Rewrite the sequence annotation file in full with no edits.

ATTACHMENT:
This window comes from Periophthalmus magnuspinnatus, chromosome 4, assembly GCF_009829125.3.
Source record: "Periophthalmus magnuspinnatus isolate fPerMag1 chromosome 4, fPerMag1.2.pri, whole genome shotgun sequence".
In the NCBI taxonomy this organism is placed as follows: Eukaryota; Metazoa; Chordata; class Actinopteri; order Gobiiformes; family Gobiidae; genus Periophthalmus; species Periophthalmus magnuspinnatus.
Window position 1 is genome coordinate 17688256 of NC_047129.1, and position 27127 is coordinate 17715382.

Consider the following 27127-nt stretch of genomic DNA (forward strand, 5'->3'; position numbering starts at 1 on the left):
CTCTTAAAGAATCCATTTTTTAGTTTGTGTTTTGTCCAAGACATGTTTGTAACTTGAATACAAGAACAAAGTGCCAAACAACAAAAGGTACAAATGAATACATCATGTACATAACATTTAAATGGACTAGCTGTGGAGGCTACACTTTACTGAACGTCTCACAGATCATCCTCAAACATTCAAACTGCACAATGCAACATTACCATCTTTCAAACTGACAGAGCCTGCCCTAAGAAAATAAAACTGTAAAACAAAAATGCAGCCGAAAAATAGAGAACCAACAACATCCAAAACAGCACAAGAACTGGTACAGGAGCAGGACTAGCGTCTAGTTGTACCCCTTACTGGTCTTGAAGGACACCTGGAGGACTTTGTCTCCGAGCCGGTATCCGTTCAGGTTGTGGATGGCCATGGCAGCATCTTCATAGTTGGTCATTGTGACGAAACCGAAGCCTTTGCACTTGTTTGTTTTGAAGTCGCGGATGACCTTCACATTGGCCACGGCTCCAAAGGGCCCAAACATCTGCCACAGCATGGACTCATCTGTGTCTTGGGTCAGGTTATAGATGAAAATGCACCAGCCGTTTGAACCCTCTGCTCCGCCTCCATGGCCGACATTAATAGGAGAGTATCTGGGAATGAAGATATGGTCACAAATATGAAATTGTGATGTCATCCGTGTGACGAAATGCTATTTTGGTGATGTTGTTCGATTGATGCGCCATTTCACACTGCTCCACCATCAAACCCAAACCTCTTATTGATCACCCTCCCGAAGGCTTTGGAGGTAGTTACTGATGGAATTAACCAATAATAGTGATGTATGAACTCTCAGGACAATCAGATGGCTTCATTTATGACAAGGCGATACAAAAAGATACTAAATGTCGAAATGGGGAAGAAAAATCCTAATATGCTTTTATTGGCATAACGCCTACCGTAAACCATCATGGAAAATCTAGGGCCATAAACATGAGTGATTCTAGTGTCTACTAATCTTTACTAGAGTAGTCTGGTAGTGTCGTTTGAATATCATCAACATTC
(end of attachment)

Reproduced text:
This window comes from Periophthalmus magnuspinnatus, chromosome 4, assembly GCF_009829125.3.
Source record: "Periophthalmus magnuspinnatus isolate fPerMag1 chromosome 4, fPerMag1.2.pri, whole genome shotgun sequence".
In the NCBI taxonomy this organism is placed as follows: Eukaryota; Metazoa; Chordata; class Actinopteri; order Gobiiformes; family Gobiidae; genus Periophthalmus; species Periophthalmus magnuspinnatus.
Window position 1 is genome coordinate 17688256 of NC_047129.1, and position 27127 is coordinate 17715382.

Consider the following 27127-nt stretch of genomic DNA (forward strand, 5'->3'; position numbering starts at 1 on the left):
CTCTTAAAGAATCCATTTTTTAGTTTGTGTTTTGTCCAAGACATGTTTGTAACTTGAATACAAGAACAAAGTGCCAAACAACAAAAGGTACAAATGAATACATCATGTACATAACATTTAAATGGACTAGCTGTGGAGGCTACACTTTACTGAACGTCTCACAGATCATCCTCAAACATTCAAACTGCACAATGCAACATTACCATCTTTCAAACTGACAGAGCCTGCCCTAAGAAAATAAAACTGTAAAACAAAAATGCAGCCGAAAAATAGAGAACCAACAACATCCAAAACAGCACAAGAACTGGTACAGGAGCAGGACTAGCGTCTAGTTGTACCCCTTACTGGTCTTGAAGGACACCTGGAGGACTTTGTCTCCGAGCCGGTATCCGTTCAGGTTGTGGATGGCCATGGCAGCATCTTCATAGTTGGTCATTGTGACGAAACCGAAGCCTTTGCACTTGTTTGTTTTGAAGTCGCGGATGACCTTCACATTGGCCACGGCTCCAAAGGGCCCAAACATCTGCCACAGCATGGACTCATCTGTGTCTTGGGTCAGGTTATAGATGAAAATGCACCAGCCGTTTGAACCCTCTGCTCCGCCTCCATGGCCGACATTAATAGGAGAGTATCTGGGAATGAAGATATGGTCACAAATATGAAATTGTGATGTCATCCGTGTGACGAAATGCTATTTTGGTGATGTTGTTCGATTGATGCGCCATTTCACACTGCTCCACCATCAAACCCAAACCTCTTATTGATCACCCTCCCGAAGGCTTTGGAGGTAGTTACTGATGGAATTAACCAATAATAGTGATGTATGAACTCTCAGGACAATCAGATGGCTTCATTTATGACAAGGCGATACAAAAAGATACTAAATGTCGAAATGGGGAAGAAAAATCCTAATATGCTTTTATTGGCATAACGCCTACCGTAAACCATCATGGAAAATCTAGGGCCATAAACATGAGTGATTCTAGTGTCTACTAATCTTTACTAGAGTAGTCTGGTAGTGTCGTTTGAATATCATCAACATTC